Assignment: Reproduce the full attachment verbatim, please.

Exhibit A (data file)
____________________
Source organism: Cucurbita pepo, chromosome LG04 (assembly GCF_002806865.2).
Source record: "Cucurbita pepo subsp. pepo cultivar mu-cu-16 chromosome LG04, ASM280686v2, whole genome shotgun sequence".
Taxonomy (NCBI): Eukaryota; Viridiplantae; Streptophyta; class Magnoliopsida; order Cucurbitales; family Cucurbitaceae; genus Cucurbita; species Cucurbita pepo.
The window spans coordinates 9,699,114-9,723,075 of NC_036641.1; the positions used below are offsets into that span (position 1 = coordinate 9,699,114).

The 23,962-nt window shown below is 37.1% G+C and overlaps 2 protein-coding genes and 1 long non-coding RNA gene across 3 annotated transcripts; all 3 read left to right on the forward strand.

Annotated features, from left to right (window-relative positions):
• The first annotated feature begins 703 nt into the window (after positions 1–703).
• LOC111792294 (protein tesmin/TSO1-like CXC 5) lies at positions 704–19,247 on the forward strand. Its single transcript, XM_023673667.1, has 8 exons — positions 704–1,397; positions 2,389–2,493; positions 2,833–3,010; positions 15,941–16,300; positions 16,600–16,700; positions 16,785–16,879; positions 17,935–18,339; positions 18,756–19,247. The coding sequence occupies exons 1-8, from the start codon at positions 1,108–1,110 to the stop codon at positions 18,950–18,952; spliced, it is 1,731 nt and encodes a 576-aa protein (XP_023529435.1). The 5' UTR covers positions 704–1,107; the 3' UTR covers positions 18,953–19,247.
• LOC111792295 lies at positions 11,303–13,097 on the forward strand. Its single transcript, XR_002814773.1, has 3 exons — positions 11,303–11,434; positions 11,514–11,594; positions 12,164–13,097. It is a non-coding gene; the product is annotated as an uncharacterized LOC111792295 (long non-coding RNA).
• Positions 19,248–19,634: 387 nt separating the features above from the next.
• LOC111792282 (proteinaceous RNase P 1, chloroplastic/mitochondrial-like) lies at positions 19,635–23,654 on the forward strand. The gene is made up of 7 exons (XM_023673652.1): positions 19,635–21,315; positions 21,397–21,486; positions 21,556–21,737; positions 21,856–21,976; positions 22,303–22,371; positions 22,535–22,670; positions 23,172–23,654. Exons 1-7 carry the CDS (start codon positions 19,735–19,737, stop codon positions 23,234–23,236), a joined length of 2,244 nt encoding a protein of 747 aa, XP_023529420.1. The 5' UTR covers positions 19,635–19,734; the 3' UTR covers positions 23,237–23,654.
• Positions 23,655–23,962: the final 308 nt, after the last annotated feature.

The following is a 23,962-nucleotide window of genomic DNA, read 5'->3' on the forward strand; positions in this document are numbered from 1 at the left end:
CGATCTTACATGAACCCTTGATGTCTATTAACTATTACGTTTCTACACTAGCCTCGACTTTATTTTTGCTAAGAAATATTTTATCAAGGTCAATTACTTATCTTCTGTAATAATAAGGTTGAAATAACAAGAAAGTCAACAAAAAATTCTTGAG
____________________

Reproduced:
Source organism: Cucurbita pepo, chromosome LG04 (assembly GCF_002806865.2).
Source record: "Cucurbita pepo subsp. pepo cultivar mu-cu-16 chromosome LG04, ASM280686v2, whole genome shotgun sequence".
Taxonomy (NCBI): Eukaryota; Viridiplantae; Streptophyta; class Magnoliopsida; order Cucurbitales; family Cucurbitaceae; genus Cucurbita; species Cucurbita pepo.
The window spans coordinates 9,699,114-9,723,075 of NC_036641.1; the positions used below are offsets into that span (position 1 = coordinate 9,699,114).

The 23,962-nt window shown below is 37.1% G+C and overlaps 2 protein-coding genes and 1 long non-coding RNA gene across 3 annotated transcripts; all 3 read left to right on the forward strand.

Annotated features, from left to right (window-relative positions):
• The first annotated feature begins 703 nt into the window (after positions 1–703).
• LOC111792294 (protein tesmin/TSO1-like CXC 5) lies at positions 704–19,247 on the forward strand. Its single transcript, XM_023673667.1, has 8 exons — positions 704–1,397; positions 2,389–2,493; positions 2,833–3,010; positions 15,941–16,300; positions 16,600–16,700; positions 16,785–16,879; positions 17,935–18,339; positions 18,756–19,247. The coding sequence occupies exons 1-8, from the start codon at positions 1,108–1,110 to the stop codon at positions 18,950–18,952; spliced, it is 1,731 nt and encodes a 576-aa protein (XP_023529435.1). The 5' UTR covers positions 704–1,107; the 3' UTR covers positions 18,953–19,247.
• LOC111792295 lies at positions 11,303–13,097 on the forward strand. Its single transcript, XR_002814773.1, has 3 exons — positions 11,303–11,434; positions 11,514–11,594; positions 12,164–13,097. It is a non-coding gene; the product is annotated as an uncharacterized LOC111792295 (long non-coding RNA).
• Positions 19,248–19,634: 387 nt separating the features above from the next.
• LOC111792282 (proteinaceous RNase P 1, chloroplastic/mitochondrial-like) lies at positions 19,635–23,654 on the forward strand. The gene is made up of 7 exons (XM_023673652.1): positions 19,635–21,315; positions 21,397–21,486; positions 21,556–21,737; positions 21,856–21,976; positions 22,303–22,371; positions 22,535–22,670; positions 23,172–23,654. Exons 1-7 carry the CDS (start codon positions 19,735–19,737, stop codon positions 23,234–23,236), a joined length of 2,244 nt encoding a protein of 747 aa, XP_023529420.1. The 5' UTR covers positions 19,635–19,734; the 3' UTR covers positions 23,237–23,654.
• Positions 23,655–23,962: the final 308 nt, after the last annotated feature.

The following is a 23,962-nucleotide window of genomic DNA, read 5'->3' on the forward strand; positions in this document are numbered from 1 at the left end:
CGATCTTACATGAACCCTTGATGTCTATTAACTATTACGTTTCTACACTAGCCTCGACTTTATTTTTGCTAAGAAATATTTTATCAAGGTCAATTACTTATCTTCTGTAATAATAAGGTTGAAATAACAAGAAAGTCAACAAAAAATTCTTGAG